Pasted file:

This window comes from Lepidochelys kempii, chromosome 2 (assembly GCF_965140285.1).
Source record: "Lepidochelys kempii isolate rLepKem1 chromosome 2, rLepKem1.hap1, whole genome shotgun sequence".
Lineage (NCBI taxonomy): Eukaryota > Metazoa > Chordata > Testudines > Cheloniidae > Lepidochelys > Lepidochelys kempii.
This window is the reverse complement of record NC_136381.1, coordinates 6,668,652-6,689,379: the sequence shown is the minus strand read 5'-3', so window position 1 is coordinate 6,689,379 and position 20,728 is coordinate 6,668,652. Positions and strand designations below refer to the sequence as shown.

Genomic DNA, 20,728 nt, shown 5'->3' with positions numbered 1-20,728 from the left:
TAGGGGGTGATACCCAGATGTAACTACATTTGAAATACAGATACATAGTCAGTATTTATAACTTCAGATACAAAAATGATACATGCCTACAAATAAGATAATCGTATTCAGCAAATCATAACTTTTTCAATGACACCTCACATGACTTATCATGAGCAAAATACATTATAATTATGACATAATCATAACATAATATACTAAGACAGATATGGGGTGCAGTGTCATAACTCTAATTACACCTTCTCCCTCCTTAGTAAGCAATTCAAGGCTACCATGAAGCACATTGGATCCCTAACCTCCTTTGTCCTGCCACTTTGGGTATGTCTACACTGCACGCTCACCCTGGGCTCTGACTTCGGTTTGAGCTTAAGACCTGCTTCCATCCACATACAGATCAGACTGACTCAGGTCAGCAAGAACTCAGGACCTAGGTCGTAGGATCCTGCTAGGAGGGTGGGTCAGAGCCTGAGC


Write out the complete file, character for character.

This window comes from Lepidochelys kempii, chromosome 2 (assembly GCF_965140285.1).
Source record: "Lepidochelys kempii isolate rLepKem1 chromosome 2, rLepKem1.hap1, whole genome shotgun sequence".
Lineage (NCBI taxonomy): Eukaryota > Metazoa > Chordata > Testudines > Cheloniidae > Lepidochelys > Lepidochelys kempii.
This window is the reverse complement of record NC_136381.1, coordinates 6,668,652-6,689,379: the sequence shown is the minus strand read 5'-3', so window position 1 is coordinate 6,689,379 and position 20,728 is coordinate 6,668,652. Positions and strand designations below refer to the sequence as shown.

Genomic DNA, 20,728 nt, shown 5'->3' with positions numbered 1-20,728 from the left:
TAGGGGGTGATACCCAGATGTAACTACATTTGAAATACAGATACATAGTCAGTATTTATAACTTCAGATACAAAAATGATACATGCCTACAAATAAGATAATCGTATTCAGCAAATCATAACTTTTTCAATGACACCTCACATGACTTATCATGAGCAAAATACATTATAATTATGACATAATCATAACATAATATACTAAGACAGATATGGGGTGCAGTGTCATAACTCTAATTACACCTTCTCCCTCCTTAGTAAGCAATTCAAGGCTACCATGAAGCACATTGGATCCCTAACCTCCTTTGTCCTGCCACTTTGGGTATGTCTACACTGCACGCTCACCCTGGGCTCTGACTTCGGTTTGAGCTTAAGACCTGCTTCCATCCACATACAGATCAGACTGACTCAGGTCAGCAAGAACTCAGGACCTAGGTCGTAGGATCCTGCTAGGAGGGTGGGTCAGAGCCTGAGC